A football agent involved in arranging the flight which crashed into the sea, killing Argentinian striker Emiliano Sala, would have pressed ahead with the journey even if he had known the pilot flying was unqualified, a court has heard.
Plane operator David Henderson, 67, who is on trial at Cardiff Crown Court over endangering the safety of an aircraft, claimed the agent William “Willie” McKay had a “preoccupation” with securing a pilot to transport Sala between Cardiff and Nantes in France.
The 28-year-old footballer and pilot David Ibbotson, 59, died when the private plane they were flying in fell into the English Channel in January 2019.
Sala was involved in a multimillion-pound transfer deal to Cardiff City FC from Nantes FC at the time and was travelling between the two clubs at the time of his death.
The jury has heard previously that Willie McKay and Henderson had a working relationship, and Mr McKay got in contact with him to hire the plane.
Henderson, a pilot himself, was unavailable to fly the plane as he was on holiday in Paris with his wife.
Mr Ibbotson, who Henderson hired instead, did not hold a commercial pilot’s licence, was not allowed to fly at night, and had an expired rating to fly the single-engine Piper Malibu aircraft.
During the hearing on Monday, Stephen Spence, for the defence, asked his client if he thought Mr McKay would have cared had Henderson told him about Mr Ibbotson’s lack of qualifications.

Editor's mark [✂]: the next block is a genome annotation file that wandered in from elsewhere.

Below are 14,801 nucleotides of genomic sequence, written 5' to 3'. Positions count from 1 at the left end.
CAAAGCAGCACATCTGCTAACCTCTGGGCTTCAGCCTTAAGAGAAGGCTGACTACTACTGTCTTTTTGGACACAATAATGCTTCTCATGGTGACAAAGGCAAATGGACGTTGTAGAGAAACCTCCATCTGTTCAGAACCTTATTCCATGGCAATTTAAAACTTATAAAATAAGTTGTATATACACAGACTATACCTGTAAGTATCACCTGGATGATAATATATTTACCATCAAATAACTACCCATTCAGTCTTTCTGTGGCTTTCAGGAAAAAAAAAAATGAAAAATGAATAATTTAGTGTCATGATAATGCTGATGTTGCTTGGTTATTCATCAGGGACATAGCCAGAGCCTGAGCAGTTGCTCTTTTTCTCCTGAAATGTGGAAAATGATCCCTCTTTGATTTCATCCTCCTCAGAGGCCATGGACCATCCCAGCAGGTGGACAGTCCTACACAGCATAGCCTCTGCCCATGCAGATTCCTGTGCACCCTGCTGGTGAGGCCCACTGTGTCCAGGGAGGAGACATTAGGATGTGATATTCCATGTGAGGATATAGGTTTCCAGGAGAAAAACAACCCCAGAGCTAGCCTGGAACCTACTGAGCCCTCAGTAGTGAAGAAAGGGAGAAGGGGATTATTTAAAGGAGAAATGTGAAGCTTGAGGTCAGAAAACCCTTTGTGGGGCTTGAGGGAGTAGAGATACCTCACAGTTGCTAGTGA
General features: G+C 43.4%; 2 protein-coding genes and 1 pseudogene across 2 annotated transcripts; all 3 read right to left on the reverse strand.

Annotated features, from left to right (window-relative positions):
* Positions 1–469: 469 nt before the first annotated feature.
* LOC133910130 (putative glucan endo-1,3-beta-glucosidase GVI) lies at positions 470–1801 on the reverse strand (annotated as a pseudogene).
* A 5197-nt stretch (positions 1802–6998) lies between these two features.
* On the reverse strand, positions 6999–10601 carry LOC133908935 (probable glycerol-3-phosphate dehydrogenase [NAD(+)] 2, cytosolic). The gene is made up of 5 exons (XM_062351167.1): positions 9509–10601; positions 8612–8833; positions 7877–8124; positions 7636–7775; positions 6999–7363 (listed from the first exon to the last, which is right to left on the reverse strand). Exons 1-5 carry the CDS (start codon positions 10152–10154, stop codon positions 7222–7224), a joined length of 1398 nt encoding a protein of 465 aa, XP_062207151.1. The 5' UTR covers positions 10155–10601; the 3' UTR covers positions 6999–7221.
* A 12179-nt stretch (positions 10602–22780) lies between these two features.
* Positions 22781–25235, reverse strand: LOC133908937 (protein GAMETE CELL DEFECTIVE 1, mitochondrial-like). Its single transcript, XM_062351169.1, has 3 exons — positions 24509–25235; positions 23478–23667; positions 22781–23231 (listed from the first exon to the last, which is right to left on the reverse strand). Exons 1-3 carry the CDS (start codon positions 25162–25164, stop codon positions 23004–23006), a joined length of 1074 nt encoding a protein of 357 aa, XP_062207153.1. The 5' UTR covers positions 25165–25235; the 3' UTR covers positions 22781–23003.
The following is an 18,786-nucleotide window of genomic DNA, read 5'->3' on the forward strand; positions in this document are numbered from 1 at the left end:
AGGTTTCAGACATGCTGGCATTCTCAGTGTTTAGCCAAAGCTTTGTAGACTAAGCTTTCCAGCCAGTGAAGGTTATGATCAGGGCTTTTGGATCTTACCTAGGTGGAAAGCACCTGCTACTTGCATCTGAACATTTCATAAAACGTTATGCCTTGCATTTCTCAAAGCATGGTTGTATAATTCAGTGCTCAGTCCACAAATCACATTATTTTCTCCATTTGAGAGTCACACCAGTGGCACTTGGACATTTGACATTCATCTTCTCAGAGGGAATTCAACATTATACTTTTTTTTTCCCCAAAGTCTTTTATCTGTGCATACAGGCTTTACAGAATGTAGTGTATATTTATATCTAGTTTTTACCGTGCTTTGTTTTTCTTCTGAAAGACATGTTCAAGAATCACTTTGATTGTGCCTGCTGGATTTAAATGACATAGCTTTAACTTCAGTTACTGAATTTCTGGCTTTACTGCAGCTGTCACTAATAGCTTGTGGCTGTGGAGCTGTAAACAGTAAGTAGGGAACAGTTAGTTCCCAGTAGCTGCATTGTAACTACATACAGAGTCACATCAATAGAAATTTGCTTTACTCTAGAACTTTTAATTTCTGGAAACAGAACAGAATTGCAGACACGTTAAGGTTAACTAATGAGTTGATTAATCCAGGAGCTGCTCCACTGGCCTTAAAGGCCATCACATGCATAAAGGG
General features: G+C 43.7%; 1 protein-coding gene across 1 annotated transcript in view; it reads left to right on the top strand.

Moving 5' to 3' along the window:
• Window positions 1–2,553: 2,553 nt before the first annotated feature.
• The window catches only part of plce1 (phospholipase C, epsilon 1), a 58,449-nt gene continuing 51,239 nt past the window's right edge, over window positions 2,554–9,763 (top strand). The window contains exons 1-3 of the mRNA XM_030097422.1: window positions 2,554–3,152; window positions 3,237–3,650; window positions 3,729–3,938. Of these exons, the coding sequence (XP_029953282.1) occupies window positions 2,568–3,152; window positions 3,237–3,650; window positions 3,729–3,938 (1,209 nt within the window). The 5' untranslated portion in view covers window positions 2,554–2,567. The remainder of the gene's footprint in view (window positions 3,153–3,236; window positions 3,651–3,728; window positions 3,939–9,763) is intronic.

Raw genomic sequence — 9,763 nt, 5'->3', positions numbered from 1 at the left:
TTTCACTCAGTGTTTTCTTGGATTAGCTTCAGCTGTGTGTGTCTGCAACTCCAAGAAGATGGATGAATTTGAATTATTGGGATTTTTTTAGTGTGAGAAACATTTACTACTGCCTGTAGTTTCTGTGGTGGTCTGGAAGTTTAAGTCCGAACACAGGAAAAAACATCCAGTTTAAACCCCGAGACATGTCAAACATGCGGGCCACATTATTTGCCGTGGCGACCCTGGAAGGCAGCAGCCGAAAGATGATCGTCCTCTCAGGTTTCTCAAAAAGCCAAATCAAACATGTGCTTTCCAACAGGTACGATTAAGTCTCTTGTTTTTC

Henderson said: “His preoccupation was to get where he wanted to go. I don’t know if he wouldn’t have cared, but as I say, his preoccupation was to get a pilot.
“I think he would have gone ahead with the flight anyway.”
On Friday, the prosecution, led by Martin Goudie QC, had asked Henderson whether he thought Mr McKay and Sala had a right to know if the pilot flying the plane was qualified or not.
And he accused Henderson of running a “cowboy outfit” after he admitted not keeping basic information on the pilots he employed.
The prosecutor alleged Henderson had been “reckless and negligent” in allowing Mr Ibbotson to fly, but Henderson claims he trusted Mr Ibbotson not to fly if he lacked certification.
Messages found by the police on Henderson’s phone read to jury throughout the trial show he contacted a number of people following the crash telling them to “keep quiet”, warning it would “open a can of worms”, and that there could be an inquiry.
Mr Goudie asked the defendant: “Isn’t the true situation that you didn’t want anyone looking at how you were running these flights because you knew you were running them illegally?”
Henderson replied: “There’s probably some element of that, yes.”
The defendant is said to have been the plane’s operator because he was in charge of its maintenance and hiring out to clients for the aircraft’s owner, Fay Keely.
He has already pleaded guilty to another charge of attempting to discharge a passenger without valid permission or authorisation.
The trial continues.